Mugabe, the revolutionary leader turned Prime Minister and President, had led the country for over three decades but was deposed in a November 2017 military takeover – he insists was a coup.
In a country where campaigning ceases 24-hours to the polls, Mugabe, however, managed to stage a campaign of sorts for the main opposition, Movement for Democratic Change (MDC Alliance) with hours to the vote.
Mugabe called a press conference on July 29 to address issues he had with the government. In a question and answer session, the former leader said since he had been sacked from the ruling Zanu-PF, he was going to vote for the leading opposition candidate, Nelson Chamisa.
“I said I can’t vote a party or those in power who are the people that have brought me to this state. I can’t vote for them. I have said the 2 women presidential candidates don’t offer very much. So what is there? It’s just Chamisa,” he told pressmen at his Blue Roof private residence in the capital, Harare.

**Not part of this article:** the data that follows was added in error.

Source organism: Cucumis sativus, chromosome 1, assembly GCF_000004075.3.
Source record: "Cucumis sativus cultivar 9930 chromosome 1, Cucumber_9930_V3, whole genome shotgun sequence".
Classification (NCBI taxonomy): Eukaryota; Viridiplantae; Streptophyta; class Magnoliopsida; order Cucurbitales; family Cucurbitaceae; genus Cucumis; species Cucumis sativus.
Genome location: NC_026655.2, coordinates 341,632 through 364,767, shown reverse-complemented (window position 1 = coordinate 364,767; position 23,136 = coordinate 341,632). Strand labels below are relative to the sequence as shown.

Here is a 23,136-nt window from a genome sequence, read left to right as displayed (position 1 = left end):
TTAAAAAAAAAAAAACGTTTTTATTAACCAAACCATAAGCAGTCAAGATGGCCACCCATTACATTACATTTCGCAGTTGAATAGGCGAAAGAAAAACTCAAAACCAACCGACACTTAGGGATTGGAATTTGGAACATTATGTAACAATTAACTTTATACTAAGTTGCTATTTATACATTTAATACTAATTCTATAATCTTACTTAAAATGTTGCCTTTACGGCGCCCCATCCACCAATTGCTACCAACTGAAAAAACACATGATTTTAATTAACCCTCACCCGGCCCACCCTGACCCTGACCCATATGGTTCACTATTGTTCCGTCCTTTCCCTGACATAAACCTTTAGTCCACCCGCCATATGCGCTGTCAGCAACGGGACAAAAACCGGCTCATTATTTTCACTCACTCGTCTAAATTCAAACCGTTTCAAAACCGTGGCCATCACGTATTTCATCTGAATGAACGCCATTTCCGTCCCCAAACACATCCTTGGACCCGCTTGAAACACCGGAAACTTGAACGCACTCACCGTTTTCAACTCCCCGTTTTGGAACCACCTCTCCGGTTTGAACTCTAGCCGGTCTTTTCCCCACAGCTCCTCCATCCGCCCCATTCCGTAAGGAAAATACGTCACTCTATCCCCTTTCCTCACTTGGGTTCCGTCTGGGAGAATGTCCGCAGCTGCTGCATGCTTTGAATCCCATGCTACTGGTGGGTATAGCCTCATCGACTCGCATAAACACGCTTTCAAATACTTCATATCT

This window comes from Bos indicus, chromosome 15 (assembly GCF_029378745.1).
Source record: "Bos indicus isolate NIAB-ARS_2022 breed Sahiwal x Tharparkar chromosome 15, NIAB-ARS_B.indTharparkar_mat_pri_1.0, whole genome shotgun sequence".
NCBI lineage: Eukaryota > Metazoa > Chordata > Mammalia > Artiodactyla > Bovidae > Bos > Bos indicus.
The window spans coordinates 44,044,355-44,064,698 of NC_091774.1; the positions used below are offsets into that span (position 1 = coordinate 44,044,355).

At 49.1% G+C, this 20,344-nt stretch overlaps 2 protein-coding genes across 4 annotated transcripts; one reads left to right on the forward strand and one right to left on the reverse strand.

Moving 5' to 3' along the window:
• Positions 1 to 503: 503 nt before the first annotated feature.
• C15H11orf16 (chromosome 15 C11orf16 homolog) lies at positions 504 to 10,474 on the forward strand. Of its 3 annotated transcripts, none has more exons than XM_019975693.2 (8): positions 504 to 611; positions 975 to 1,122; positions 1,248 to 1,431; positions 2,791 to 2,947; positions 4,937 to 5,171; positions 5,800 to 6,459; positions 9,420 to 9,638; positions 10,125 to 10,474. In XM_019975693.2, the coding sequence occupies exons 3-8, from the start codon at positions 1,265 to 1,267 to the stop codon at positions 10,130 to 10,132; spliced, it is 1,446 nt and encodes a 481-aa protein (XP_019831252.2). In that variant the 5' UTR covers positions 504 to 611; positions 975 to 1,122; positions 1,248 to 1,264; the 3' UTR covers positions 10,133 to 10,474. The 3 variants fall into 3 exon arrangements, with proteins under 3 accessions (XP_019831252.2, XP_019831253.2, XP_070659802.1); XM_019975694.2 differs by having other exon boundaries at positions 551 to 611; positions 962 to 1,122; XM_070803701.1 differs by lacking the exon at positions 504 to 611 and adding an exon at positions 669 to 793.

In response to Mugabe, the president in a message posted on Twitter said the former president had declared himself a de-facto opposition leader and that he wanted a route back to power using the main opposition.
“Now it is clear to all that Chamisa has forged a deal with Mugabe. We can no longer believe that his intentions are to transform Zimbabwe and rebuild our nation.
“The choice is clear, you either vote for Mugabe under the guise of Chamisa or you vote for a New Zimbabwe under my leadership and Zanu-PF,” Mnangagwa said.
Aside the election of a president, voters were also to vote for lawmakers and for councillors. At the end of proceedings: Emmerson Mnangagwa secured a five-year term in a pool of over twenty candidates whiles Zanu-PF got a two-thirds majority in the legislature